Featured Posts on Employment Law

Recent Blog Posts

  • That Court of Appeals Ballot

    Authored by: on Friday, August 15th, 2014

    In July John Martin, the chief judge of the Court of Appeals, announced his retirement effective August 1st. Given the timing of his decision, state law requires an election in November to fill the seat but no primary in advance to reduce the number of candidates. It appears that everyone who has ever aspired to be an appellate judge sees this as an opportunity to catch the ring, and 19 candidates have filed. One of them will get more votes than the others, though it may not be very many, and will be elected with no run-off. Nineteen candidates, one vote, one time, most votes wins. Some people may think this is not the best way to choose a judge for an eight-year term on North Carolina’s second highest court. How did we end up with such an election? Read more »

  • The FLSA’s Professional Duties Test – Part 1

    Authored by: on Wednesday, August 13th, 2014

    The FLSA’s Professional Duties Test – Part 1

    The Fair Labor Standards Act (FLSA) generally requires that employers pay employees a time-and-half premium wage for hours worked past 40 in a workweek. Many employees are not entitled to this premium overtime pay, however, because they are “exempt.” In previous blog posts here, here and here, I have discussed two of the three kinds of exemptions from overtime pay – the executive exemption and the administrative exemption. This post introduces the professional exemption, the last of the three. The professional duties exemption involves not one kind of exemption but is actually several exemptions gathered together in one name. It will take me two posts to cover them all, this post and one more to come. That last one will by my last post in this series on FLSA exemptions.

    Read more »

  • Board of Equalization & Review Procedures

    Authored by: on Monday, August 11th, 2014

    The county board of equalization and review, often called “the board of E&R,” is the first stop for a taxpayer who cannot resolve a dispute with the county assessor over a property tax assessment or exemption.   The Machinery Act defines the authority and jurisdiction of these boards but offers very little guidance as to how a board of E&R hearing should be conducted.  As a result, these boards operate very differently across the state’s 100 counties—as the Department of Revenue describes in its Members Handbook for Boards of Equalization and Review, hearings vary from “leisurely informal experiences to rigid, formalized proceedings.”

    What’s the best approach? Boards of E&R hearings definitely don’t need to be as deadly serious as the famous courtroom scene in A Few Good Men(Here’s hoping your taxpayers are slightly less volatile than Jack Nicholson.) Nor do boards of E&R need to follow strict rules of evidence and civil procedure .  But as quasi-judicial proceedings, board of E&R hearings need to be formal enough so that all taxpayers have the opportunity to present their arguments to an unbiased board and to respond to rebuttal arguments presented by the county. Read more »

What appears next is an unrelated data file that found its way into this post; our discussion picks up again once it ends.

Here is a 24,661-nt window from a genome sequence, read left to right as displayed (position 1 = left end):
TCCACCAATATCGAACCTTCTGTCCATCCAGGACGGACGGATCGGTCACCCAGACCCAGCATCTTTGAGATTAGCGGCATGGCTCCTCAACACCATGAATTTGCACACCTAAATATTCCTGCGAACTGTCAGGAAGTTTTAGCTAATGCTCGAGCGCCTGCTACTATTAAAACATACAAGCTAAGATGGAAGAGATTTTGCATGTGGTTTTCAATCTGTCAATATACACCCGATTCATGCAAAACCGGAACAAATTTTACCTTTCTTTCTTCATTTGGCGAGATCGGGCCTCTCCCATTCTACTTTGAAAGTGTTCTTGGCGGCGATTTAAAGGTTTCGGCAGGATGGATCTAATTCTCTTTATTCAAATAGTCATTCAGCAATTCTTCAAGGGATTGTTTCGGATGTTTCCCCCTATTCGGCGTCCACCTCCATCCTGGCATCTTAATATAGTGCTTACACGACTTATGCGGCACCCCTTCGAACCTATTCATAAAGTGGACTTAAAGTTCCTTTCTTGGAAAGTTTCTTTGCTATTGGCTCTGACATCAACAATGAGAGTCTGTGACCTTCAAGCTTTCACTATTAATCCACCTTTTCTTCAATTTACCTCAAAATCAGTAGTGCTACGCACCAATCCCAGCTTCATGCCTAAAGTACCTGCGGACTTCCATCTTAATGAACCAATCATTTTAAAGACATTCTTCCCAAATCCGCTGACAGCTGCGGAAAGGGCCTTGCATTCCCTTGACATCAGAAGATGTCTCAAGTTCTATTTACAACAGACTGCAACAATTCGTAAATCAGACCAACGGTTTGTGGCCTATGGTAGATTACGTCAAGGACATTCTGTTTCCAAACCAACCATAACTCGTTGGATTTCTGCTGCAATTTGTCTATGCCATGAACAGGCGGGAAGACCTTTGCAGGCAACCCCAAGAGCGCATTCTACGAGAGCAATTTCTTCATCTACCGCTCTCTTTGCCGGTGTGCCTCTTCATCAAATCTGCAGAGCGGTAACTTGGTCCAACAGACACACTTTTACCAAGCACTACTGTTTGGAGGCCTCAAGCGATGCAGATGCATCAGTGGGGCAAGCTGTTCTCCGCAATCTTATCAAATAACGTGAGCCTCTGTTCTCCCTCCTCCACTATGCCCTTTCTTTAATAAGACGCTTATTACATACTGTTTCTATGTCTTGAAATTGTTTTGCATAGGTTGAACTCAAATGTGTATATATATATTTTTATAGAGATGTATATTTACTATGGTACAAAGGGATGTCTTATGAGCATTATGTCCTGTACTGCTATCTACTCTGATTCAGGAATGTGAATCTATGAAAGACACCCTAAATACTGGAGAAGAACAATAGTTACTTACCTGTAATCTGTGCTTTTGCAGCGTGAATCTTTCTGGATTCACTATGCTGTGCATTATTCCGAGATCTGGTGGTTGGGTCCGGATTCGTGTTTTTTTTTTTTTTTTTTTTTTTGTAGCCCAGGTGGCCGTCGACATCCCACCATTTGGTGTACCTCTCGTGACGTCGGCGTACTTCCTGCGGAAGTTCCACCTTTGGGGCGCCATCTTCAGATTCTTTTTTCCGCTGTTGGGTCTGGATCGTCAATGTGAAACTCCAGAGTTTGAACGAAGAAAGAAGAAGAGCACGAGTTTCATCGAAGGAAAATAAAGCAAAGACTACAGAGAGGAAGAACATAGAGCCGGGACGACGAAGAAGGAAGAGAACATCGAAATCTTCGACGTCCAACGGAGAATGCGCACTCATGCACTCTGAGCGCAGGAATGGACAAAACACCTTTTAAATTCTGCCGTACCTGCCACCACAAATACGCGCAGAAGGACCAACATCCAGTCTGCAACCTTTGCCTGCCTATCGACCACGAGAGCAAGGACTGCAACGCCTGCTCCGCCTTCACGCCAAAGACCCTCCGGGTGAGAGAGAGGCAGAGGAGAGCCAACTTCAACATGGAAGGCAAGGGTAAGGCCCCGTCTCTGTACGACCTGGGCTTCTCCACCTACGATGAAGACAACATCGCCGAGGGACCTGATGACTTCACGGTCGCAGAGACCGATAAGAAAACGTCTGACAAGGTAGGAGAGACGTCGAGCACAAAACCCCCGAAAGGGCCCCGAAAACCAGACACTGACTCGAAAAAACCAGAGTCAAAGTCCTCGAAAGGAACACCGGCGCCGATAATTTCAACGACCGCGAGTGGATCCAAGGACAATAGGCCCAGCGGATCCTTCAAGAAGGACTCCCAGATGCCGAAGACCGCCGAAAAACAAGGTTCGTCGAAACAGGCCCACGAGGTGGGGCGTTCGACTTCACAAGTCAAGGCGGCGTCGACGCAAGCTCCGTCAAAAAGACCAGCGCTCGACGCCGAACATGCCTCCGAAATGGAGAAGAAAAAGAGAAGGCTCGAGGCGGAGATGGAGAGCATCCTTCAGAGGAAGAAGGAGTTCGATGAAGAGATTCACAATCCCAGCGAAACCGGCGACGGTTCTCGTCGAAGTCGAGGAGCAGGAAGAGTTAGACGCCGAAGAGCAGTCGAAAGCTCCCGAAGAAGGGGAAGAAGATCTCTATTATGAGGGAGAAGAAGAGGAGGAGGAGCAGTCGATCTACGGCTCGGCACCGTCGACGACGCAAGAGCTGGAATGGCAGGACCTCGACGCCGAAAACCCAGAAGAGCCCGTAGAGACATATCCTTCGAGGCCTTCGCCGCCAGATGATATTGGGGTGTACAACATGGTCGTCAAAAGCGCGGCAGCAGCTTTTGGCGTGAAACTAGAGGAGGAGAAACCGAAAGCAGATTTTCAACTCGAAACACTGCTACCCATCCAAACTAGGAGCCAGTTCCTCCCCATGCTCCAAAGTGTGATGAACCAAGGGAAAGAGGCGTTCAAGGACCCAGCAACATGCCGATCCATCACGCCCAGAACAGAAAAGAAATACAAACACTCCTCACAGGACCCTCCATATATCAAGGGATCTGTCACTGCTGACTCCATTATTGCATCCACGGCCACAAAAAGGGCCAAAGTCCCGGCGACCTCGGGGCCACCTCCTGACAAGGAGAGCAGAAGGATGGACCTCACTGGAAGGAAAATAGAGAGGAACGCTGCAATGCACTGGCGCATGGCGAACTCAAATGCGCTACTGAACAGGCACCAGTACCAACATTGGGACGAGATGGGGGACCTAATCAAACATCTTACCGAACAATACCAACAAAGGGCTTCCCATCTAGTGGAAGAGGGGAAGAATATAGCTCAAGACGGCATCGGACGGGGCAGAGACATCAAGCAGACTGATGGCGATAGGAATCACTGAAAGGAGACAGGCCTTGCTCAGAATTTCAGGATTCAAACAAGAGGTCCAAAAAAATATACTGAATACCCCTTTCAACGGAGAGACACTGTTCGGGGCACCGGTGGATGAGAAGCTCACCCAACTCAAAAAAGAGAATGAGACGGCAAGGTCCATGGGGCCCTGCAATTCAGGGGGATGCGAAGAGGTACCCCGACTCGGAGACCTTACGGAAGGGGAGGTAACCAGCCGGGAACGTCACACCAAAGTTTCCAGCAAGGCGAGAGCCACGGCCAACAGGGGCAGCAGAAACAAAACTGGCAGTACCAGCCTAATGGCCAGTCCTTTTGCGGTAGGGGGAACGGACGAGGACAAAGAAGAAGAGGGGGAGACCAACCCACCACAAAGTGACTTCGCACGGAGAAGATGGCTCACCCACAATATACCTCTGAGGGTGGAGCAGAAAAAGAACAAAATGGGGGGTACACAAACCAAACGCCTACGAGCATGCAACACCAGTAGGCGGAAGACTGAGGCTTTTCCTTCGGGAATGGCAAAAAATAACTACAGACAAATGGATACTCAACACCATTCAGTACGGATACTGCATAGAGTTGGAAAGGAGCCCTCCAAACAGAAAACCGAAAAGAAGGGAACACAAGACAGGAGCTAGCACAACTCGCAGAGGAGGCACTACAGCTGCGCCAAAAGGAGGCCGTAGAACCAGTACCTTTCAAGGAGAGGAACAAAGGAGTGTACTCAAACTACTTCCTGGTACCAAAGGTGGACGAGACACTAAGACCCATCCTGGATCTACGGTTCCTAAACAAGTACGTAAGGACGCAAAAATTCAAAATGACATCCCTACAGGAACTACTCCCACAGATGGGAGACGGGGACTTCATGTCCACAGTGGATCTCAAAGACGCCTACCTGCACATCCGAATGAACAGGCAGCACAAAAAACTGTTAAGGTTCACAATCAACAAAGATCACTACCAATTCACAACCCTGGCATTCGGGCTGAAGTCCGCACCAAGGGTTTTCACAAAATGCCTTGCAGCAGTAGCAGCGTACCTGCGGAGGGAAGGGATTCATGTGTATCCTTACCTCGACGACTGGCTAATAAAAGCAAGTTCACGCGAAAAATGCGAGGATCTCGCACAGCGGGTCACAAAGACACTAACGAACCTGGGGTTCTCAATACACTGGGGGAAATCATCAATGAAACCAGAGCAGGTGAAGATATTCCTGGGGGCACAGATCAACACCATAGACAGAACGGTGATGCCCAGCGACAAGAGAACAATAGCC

• Coates’ Canons Turns 5

    Authored by: on Saturday, August 9th, 2014

    Coates’ Canons celebrated its five year anniversary this week! During the past five years, School of Government faculty members have authored over 680 posts, which have been viewed well over 1,000,000 times. We continually strive to improve the blog and appreciate your valuable feedback. We have made several recent changes based on your suggestions:

    • All archived posts are now grouped by both category and subcategory. The categories are listed on the right hand side of the blog. To access the subcategories under each category, click on the [+]. To view the posts within each subcategory, simply click on the subcategory. The number of posts within each category and subcategory are included in parenthesis.
    • The general search function is more robust. If you are searching for a blog post on a particular subject matter, simply type one or more key words in the search box in the upper right corner. A list of posts that contain that word or phrase will appear in the main window.
    • The blog now includes a “featured posts” section. Periodically we will highlight a new group of archived posts on a related topic. We will use this section to create resource guides for courses and to provide ready information on relevant issues during the year.

    Thank you for your continued support of Coates’ Canons! Keep the suggestions coming…